Sunday, 22 June 2008

Will Hutton and reflexivity

I did wonder again today why I bother reading The Guardian and The Observer at the weekend since the few good bits (Philip French film reviews for example) are usually overwhelmed by navel-gazing interviews with their own writers, celeb blah I have no interest in and some awful hand-wringing reportage. And the business coverage is usually rubbish too.

Still at least today there was a fairly interesting bit in Will Hutton's column:

It is true that competition tends to deliver efficiency and generalised economic benefits. But competition between banks is different. The reason is that, unlike other industries, the soundness of what any one bank or building society does depends on the behaviour of all the others. If they all compete to lend aggressively without any regulatory constraint, that provides home-buyers the plentiful mortgages to buy homes whose prices go up. That in turn makes the original collateral even sounder. Thus emboldened, banks lend again and again.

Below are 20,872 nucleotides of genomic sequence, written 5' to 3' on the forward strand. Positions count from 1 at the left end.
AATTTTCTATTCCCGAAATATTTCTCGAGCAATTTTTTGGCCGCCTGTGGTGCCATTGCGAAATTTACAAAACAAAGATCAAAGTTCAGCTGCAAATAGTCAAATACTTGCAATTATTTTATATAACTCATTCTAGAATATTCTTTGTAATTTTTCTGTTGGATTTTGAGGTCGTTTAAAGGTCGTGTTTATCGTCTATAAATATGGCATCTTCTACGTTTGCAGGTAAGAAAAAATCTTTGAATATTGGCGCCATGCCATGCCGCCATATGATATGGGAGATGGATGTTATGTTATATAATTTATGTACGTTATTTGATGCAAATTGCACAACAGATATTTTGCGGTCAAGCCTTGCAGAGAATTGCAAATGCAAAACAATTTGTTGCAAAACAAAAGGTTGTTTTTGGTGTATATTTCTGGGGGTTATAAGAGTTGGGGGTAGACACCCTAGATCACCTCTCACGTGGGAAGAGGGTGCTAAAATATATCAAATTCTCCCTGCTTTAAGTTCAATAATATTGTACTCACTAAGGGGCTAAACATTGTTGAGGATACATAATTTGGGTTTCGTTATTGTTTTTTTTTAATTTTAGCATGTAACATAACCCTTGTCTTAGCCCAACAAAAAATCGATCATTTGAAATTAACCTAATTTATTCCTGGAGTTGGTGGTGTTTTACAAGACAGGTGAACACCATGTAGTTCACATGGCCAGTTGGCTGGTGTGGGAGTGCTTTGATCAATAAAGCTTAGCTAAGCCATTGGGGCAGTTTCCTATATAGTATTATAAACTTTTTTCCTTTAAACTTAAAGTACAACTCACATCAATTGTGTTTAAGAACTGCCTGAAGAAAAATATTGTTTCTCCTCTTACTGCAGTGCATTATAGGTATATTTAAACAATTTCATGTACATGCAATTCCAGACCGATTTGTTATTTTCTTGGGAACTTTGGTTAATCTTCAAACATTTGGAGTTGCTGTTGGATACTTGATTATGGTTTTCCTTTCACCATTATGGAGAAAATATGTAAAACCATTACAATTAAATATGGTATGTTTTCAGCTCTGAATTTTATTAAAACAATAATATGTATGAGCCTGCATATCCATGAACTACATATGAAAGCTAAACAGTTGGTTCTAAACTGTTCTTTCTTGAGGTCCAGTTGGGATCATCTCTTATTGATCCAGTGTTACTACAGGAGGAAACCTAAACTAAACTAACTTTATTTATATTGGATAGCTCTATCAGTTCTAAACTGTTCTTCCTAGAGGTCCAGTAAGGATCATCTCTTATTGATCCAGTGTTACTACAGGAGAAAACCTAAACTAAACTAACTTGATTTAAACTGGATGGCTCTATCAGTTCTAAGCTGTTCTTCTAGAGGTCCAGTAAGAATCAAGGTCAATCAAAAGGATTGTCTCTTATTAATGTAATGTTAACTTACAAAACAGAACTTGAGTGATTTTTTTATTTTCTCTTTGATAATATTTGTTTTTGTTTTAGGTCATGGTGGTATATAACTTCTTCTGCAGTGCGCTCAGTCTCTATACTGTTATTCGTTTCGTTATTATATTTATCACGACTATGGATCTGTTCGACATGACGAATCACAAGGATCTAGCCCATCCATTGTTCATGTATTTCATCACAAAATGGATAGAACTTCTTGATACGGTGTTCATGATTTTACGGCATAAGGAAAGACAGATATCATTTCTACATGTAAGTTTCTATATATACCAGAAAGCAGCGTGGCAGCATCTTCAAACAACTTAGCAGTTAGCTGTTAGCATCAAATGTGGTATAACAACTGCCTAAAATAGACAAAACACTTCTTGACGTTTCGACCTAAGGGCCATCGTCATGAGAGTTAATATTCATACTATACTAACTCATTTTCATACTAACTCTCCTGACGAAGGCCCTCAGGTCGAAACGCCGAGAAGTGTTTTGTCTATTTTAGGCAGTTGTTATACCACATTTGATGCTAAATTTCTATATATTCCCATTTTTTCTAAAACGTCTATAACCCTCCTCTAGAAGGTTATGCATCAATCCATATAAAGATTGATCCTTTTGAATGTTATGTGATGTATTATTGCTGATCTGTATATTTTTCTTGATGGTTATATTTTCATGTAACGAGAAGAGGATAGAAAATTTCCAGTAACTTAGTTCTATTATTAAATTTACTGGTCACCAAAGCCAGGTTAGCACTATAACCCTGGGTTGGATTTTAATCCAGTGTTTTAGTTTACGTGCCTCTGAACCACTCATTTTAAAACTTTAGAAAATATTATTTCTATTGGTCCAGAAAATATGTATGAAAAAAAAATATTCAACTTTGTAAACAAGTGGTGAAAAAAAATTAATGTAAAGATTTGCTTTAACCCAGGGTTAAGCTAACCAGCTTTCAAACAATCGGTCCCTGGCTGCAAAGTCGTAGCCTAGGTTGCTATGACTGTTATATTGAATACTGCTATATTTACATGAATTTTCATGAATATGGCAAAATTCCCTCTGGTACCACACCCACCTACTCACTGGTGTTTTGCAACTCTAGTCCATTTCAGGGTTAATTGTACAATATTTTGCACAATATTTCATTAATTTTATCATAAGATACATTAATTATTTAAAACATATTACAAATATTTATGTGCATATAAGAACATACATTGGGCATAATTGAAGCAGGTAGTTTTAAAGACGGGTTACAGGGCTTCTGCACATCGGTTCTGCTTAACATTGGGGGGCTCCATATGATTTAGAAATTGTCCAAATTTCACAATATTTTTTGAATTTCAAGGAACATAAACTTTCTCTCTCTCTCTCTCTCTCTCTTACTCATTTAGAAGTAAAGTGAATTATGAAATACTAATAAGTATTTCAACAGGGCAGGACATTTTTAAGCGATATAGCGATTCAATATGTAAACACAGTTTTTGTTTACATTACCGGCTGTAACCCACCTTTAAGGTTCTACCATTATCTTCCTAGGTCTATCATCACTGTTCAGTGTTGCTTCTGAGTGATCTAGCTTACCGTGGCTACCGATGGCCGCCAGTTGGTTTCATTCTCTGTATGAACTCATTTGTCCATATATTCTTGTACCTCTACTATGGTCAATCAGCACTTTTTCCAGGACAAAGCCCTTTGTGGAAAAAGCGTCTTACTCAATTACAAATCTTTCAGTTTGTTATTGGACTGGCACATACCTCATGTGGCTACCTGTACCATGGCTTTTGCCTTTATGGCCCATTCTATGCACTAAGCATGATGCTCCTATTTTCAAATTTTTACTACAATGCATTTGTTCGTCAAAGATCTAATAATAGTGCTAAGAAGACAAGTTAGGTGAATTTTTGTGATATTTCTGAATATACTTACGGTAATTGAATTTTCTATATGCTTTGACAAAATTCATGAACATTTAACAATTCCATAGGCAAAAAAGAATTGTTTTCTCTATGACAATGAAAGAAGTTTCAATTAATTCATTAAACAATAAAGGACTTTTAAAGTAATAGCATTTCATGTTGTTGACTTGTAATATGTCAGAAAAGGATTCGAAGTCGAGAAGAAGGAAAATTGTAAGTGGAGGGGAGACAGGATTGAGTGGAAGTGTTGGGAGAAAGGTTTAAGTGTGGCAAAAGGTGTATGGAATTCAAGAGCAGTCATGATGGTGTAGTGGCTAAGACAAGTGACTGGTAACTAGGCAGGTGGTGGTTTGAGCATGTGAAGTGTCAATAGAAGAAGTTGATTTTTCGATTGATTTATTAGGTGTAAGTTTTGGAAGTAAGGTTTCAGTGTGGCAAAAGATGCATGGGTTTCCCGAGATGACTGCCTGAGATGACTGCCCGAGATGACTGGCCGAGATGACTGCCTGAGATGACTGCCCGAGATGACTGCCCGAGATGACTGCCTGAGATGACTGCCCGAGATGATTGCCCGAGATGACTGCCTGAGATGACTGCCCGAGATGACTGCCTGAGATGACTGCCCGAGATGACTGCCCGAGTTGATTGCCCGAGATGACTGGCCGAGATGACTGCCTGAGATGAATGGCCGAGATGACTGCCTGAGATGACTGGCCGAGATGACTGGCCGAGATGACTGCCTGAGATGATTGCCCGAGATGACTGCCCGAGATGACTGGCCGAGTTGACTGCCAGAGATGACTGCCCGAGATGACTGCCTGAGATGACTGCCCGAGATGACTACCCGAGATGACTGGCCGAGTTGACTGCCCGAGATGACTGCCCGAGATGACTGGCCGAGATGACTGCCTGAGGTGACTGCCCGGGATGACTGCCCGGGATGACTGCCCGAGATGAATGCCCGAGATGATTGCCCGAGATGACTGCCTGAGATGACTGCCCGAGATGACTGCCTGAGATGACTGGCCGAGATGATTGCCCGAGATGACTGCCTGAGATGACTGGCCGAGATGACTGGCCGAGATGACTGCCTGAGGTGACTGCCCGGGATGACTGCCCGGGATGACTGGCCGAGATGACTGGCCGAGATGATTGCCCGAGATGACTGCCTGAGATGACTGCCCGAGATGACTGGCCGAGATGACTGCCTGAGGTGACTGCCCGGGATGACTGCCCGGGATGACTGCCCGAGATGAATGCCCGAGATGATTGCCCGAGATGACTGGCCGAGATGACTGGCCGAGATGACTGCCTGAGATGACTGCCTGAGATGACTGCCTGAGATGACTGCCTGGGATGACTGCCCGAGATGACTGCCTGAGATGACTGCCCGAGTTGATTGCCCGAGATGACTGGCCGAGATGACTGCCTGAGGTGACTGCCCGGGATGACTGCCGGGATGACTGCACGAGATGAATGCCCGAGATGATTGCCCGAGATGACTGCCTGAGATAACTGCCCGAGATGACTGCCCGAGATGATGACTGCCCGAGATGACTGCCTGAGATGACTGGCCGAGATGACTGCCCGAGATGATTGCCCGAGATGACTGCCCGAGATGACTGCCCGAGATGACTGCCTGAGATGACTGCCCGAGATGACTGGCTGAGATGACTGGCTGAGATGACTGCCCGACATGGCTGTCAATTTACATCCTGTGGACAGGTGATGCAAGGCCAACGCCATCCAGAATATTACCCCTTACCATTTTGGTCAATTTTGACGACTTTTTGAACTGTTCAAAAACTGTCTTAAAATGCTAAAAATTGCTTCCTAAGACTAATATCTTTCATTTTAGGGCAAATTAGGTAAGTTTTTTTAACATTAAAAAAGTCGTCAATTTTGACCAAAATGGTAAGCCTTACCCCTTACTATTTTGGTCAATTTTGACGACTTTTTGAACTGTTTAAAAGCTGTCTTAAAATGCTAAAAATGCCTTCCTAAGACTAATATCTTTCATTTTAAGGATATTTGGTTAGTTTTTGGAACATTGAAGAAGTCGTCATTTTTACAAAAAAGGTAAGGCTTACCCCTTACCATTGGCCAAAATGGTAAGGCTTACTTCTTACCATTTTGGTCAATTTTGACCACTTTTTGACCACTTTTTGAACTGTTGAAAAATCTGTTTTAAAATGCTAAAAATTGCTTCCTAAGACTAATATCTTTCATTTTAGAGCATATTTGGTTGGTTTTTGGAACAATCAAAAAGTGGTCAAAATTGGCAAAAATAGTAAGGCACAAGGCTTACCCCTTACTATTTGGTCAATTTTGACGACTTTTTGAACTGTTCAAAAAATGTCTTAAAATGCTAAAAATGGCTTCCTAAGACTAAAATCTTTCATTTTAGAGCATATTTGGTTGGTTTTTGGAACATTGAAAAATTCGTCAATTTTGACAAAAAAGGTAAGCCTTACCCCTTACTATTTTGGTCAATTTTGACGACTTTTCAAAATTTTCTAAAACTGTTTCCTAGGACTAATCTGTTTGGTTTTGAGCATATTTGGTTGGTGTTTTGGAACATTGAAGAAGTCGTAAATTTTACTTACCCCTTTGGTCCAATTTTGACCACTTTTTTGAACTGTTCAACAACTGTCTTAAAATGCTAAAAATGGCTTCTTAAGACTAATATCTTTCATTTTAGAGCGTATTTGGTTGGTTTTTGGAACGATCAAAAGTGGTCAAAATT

The result is a credit boom and asset price bubble that no power on earth, except prohibitively high interest rates, can keep in check.

George Soros ought to be pleased since the highlighted bit is his concept of reflexivity in financial markets in a nutshell isn't it? Having ploughed through three of his books, it seems that his main objective in life now is to get the idea of reflexivity taken seriously. Looks like he is getting there.

PS. One other columnist I do like on The Observer is Jay Rayner. Although he's a foodie he's pretty honest about the fact that if we ALL want to eat properly Grauniad readers may have to get over snobbishness about supermarkets and organic produce.

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